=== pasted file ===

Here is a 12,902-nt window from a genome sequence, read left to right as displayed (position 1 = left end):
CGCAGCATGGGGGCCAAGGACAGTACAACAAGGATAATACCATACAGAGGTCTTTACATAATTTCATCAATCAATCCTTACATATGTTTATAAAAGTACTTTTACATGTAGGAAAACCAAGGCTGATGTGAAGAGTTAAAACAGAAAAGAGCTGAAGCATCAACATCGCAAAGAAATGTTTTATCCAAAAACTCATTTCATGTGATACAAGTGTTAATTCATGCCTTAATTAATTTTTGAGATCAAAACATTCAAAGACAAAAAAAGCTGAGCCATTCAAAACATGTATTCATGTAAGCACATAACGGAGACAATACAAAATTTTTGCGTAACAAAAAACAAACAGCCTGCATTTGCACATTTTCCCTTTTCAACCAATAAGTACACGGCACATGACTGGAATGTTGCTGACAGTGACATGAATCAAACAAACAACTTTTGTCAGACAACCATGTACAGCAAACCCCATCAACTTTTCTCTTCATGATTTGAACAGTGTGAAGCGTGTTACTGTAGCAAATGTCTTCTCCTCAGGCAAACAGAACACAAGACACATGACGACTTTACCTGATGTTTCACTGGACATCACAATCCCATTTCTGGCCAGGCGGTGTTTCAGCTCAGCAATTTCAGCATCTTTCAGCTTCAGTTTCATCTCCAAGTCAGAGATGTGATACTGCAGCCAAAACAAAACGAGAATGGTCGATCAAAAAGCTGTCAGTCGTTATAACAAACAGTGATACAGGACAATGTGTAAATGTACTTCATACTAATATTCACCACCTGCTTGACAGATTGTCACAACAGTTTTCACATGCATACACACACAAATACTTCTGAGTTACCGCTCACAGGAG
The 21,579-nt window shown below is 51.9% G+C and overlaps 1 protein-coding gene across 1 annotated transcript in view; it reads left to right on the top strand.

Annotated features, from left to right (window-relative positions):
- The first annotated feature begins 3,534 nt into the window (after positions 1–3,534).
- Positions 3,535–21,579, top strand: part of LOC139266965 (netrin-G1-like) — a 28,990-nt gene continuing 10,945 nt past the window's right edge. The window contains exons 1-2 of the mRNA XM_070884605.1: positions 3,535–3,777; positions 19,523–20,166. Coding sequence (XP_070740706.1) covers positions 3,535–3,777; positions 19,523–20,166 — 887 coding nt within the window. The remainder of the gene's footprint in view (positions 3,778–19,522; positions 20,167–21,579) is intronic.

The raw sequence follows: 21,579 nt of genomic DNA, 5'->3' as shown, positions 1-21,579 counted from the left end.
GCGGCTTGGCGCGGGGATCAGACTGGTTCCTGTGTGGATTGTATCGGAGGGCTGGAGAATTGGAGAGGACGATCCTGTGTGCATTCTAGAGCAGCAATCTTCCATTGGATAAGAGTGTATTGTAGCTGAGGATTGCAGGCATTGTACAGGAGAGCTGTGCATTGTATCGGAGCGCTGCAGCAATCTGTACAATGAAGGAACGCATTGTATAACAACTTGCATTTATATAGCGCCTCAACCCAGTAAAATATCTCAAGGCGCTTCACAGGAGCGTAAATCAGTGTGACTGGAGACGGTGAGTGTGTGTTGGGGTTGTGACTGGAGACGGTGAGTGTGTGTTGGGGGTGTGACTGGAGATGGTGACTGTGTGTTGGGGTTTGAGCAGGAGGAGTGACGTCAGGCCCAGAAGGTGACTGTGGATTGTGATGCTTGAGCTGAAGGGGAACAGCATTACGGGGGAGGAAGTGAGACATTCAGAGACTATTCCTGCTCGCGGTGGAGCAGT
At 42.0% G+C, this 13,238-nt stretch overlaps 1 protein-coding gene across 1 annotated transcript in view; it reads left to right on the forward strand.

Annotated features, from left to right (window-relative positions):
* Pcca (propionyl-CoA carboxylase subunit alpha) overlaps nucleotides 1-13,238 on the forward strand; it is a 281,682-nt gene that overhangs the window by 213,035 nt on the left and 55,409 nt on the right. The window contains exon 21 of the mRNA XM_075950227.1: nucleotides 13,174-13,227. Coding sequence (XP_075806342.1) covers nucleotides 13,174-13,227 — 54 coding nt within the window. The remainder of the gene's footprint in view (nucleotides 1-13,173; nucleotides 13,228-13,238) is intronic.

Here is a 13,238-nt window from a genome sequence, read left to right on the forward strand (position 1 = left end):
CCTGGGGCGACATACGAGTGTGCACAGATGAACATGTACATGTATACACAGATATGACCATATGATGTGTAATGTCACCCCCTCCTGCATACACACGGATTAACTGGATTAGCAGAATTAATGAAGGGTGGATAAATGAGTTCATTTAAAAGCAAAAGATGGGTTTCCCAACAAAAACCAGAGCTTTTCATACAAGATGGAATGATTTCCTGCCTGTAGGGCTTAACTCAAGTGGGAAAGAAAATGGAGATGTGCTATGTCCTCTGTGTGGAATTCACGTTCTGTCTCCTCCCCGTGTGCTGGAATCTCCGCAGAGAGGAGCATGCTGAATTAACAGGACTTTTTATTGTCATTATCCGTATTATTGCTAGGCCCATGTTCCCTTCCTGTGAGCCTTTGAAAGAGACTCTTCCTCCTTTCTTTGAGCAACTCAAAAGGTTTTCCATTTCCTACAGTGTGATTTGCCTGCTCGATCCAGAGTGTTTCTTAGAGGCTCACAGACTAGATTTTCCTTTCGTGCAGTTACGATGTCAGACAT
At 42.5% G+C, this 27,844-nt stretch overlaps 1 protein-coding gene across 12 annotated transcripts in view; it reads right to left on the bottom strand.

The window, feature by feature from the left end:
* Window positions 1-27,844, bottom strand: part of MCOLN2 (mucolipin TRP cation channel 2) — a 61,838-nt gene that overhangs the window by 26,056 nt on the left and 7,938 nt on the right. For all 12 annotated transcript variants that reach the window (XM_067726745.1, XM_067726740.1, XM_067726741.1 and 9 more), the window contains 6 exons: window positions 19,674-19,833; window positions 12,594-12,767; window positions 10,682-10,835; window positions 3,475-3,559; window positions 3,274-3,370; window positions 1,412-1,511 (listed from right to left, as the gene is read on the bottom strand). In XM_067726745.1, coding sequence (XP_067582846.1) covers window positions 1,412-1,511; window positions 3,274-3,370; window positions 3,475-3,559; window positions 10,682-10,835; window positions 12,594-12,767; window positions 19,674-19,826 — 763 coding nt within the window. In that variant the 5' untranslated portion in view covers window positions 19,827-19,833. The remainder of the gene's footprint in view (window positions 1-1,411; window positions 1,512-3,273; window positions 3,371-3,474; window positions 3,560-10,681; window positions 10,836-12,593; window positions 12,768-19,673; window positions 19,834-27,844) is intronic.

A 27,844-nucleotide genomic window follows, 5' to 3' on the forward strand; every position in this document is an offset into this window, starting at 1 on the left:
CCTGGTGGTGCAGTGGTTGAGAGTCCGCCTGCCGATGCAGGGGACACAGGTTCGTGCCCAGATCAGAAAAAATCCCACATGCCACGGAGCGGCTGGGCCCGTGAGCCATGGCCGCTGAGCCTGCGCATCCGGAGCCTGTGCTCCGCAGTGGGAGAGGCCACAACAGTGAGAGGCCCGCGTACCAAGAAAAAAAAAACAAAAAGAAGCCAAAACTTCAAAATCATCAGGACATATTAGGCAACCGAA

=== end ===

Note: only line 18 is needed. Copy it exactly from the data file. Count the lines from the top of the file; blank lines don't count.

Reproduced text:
CCTGGTGGTGCAGTGGTTGAGAGTCCGCCTGCCGATGCAGGGGACACAGGTTCGTGCCCAGATCAGAAAAAATCCCACATGCCACGGAGCGGCTGGGCCCGTGAGCCATGGCCGCTGAGCCTGCGCATCCGGAGCCTGTGCTCCGCAGTGGGAGAGGCCACAACAGTGAGAGGCCCGCGTACCAAGAAAAAAAAAACAAAAAGAAGCCAAAACTTCAAAATCATCAGGACATATTAGGCAACCGAA